New business models can reduce the building sector's climate impact
The carbon footprint left by construction work is equivalent to that of private motoring. But a study by IVL Swedish Environmental Research Institute shows that it is possible to significantly reduce carbon dioxide emissions from construction and demolition equipment with the help of circular business models. The greatest potential can be found in the installation and construction sectors and all actors in the construction process are important if emissions are to be reduced.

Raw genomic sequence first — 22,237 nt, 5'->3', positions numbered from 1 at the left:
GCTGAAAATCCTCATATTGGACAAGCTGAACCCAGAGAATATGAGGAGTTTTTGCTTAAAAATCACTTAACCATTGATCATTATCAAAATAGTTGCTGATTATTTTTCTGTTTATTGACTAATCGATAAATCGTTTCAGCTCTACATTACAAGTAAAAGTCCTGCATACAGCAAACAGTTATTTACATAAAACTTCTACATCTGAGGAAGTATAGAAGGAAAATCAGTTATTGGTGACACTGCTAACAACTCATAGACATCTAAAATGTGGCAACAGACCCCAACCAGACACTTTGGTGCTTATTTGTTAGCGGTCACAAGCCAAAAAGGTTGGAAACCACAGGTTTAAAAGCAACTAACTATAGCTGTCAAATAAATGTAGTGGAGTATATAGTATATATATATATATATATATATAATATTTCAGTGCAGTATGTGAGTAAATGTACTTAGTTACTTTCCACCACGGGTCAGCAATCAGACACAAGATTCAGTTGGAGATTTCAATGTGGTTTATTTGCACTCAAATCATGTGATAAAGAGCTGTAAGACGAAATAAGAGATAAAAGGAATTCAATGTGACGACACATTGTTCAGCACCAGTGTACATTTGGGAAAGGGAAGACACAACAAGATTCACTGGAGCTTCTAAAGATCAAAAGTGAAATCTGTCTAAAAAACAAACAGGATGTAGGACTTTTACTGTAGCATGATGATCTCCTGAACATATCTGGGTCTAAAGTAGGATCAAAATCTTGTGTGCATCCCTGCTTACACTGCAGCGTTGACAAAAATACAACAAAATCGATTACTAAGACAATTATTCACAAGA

– Modern machines with comparable functions differ only marginally in terms of fuel consumption and emissions – between 4 and 8 per cent. However, there are big differences in emissions between different operators – up to 40 per cent. If we want to reduce emissions it is therefore crucial that we influence how these machines are used, says Johan M. Sanne at IVL Swedish Environmental Research Institute. Under the project, which is part of Volvo Construction Equipment's research programme “Construction Climate Challenge”, IVL has implemented an integrated approach where the use of fuel-efficient machines is linked to life cycle data for construction outputs and technical support for the operator to optimize workflow. More knowledge is needed as to how construction machines can be used more efficiently and how different techniques can be used to this end. Economic control instruments are also required. – Currently operators lack the incentive to avail themselves of the technical assistance and training that would enable them to be more fuel-efficient. The technical opportunities are there, but they are not fully utilized, says Johan M. Sanne. He also believes that when sourcing and procuring the construction industry must to a greater extent insist upon new kinds of requirements able to accommodate the use of circular business models. – There are systems that could be introduced, such as functional procurement and contracts that include climate change clauses and incentives designed to reduce it. At Volvo Construction Equipment's Construction Climate Challenge Summit to be held in Gothenburg on June 24, the major challenges facing the construction industry will be ventilated. John M. Sanne will be present at the conference to inform of the results of the study. For more information, please contact: Johan M. Sanne E-mail: firstname.lastname@example.org Phone: 046 (0)8-598 56 459